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Nicholas DiFabbio 
nicholasdifabbio.com

With A Little Help From My Friends
As we related in the Yellow Submarine episode, every Beatles album needed a song for Ringo to sing, and so was the case for the Sgt Pepper's Lonely Hearts Club Band Lp in 1967. 

To accommodate Ringo's limited vocal range, as he did with the simple 'Yellow Submarine' melody, Paul McCartney again wrote a simple 5 note melody for the song ‘With A Little Help From My Friends’. Producer George Martin; [Interview]  The bridge of the song does reach a higher vocal range, but those notes are sung by John and Paul. The last high note, however is sung by Ringo, but Paul had to coax it out of him.[Interview]

On March 20, 1967, John Lennon visited Paul for a songwriting session to put the finishing touches on the song, which Paul had mostly completed. There was a lyric that came from that session that Ringo refused to sing [Interview]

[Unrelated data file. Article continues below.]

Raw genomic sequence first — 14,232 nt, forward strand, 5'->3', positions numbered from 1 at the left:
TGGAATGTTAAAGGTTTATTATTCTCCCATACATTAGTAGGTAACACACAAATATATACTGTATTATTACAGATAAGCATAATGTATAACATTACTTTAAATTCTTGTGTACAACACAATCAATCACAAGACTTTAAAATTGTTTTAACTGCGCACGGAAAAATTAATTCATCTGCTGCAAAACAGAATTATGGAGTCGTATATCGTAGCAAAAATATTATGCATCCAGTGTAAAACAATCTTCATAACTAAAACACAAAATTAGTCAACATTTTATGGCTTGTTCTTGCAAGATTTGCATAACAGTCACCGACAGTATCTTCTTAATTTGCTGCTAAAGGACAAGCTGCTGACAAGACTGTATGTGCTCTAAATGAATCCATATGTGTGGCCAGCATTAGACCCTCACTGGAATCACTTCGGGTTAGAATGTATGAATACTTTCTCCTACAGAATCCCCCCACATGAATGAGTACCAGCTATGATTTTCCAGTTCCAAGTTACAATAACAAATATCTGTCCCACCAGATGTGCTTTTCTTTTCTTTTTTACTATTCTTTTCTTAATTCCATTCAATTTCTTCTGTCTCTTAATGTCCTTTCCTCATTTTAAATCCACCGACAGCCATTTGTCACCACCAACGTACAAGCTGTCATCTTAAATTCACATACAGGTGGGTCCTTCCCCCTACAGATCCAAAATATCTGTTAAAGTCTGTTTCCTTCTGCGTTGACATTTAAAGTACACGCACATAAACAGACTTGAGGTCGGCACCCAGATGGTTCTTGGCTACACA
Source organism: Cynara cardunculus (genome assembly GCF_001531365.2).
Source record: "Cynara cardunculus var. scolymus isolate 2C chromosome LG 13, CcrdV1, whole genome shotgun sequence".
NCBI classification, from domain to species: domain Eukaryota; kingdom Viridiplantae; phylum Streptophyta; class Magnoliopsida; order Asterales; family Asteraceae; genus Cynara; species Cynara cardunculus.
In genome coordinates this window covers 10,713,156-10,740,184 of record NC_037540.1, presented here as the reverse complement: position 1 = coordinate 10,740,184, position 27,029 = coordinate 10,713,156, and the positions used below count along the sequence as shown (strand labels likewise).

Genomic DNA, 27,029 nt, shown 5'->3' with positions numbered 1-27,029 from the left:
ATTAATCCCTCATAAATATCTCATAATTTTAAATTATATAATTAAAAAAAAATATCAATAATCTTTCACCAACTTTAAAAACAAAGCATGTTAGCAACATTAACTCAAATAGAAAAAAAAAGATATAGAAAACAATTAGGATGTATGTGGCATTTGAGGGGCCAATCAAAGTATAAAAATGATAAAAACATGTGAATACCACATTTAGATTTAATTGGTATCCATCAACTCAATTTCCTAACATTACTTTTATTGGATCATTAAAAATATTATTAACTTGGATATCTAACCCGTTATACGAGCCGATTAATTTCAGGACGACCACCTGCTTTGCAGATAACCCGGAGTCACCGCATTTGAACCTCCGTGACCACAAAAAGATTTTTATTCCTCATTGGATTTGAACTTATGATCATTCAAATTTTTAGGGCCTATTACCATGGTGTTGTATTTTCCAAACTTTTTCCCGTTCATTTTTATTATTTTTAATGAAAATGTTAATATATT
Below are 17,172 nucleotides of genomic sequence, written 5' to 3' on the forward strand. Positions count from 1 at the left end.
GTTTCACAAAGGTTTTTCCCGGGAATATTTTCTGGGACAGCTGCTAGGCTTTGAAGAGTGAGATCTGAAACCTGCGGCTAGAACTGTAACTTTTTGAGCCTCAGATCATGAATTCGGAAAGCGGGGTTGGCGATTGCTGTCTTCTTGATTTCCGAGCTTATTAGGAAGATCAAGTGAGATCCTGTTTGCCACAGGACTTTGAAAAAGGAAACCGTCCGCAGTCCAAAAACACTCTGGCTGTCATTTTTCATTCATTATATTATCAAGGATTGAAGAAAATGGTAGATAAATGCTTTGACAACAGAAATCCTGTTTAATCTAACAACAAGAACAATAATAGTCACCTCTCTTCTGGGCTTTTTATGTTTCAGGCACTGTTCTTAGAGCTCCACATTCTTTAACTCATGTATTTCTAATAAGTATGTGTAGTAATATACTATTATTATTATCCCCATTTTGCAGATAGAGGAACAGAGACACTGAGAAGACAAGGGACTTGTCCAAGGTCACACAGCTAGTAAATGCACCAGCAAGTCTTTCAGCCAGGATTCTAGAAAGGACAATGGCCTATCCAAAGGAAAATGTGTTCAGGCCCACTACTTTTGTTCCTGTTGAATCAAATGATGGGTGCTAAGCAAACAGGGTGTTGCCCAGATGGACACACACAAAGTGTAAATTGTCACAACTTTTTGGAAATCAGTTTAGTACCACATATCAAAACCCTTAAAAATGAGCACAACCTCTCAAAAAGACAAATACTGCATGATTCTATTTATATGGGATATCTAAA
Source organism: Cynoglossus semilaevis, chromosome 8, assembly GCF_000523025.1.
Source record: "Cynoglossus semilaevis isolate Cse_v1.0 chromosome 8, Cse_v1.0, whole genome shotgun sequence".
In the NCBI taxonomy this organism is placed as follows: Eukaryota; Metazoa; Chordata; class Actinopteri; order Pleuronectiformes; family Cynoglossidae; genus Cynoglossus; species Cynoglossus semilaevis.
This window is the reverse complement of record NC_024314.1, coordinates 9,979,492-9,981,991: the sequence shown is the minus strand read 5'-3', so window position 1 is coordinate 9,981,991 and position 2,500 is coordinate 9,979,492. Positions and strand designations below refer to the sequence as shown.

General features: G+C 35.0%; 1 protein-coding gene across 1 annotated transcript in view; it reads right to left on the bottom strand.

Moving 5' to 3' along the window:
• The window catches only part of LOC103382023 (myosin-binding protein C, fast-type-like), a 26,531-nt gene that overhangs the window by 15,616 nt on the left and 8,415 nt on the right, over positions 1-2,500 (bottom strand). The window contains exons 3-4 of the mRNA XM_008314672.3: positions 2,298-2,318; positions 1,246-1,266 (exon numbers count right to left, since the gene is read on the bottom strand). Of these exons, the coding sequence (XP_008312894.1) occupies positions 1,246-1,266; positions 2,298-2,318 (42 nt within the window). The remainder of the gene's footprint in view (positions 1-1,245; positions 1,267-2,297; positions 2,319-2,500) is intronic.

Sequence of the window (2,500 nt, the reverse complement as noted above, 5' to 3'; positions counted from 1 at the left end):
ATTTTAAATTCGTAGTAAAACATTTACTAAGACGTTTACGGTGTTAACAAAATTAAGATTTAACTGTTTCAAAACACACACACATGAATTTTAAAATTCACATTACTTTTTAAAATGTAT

The line was changed to ‘stand up and walk out on me’.

Interestingly, aside from the opening song, 'Sgt Peppers Lonely Hearts Club Band' and it’s Reprise near the end of the record, ‘With A Little Help From My Friends’ is the only song that followed the original idea of it being a concept album, where all the songs would be linked in some way. The singer ‘Billy Shears’ is introduced and then presented as ‘Help From My Friends’ begins. After that, no other song on the album is related to any other, they just jettisoned the concept idea and did tracks that could have appeared on any of the previous or subsequent albums.
Ringo and John; [Interview]

During the past decade, the original Sgt Pepper's four track masters have been converted to digital format for preservation. We present here a montage of the unmixed tracks for, ‘With A Little Help From My Friends’. 

The song was ranked #304 on Rolling Stone list of the 500 greatest rock songs of all time.

This Is Susan Kreutzer for the Beatles, Song By Song.

Billy Shears from 'Yellow Submarine'
Stream the original recording on Apple Music
Beatles recording engineer Geoff Emerick
Ringo's book
Shout!
The Beatles in their generation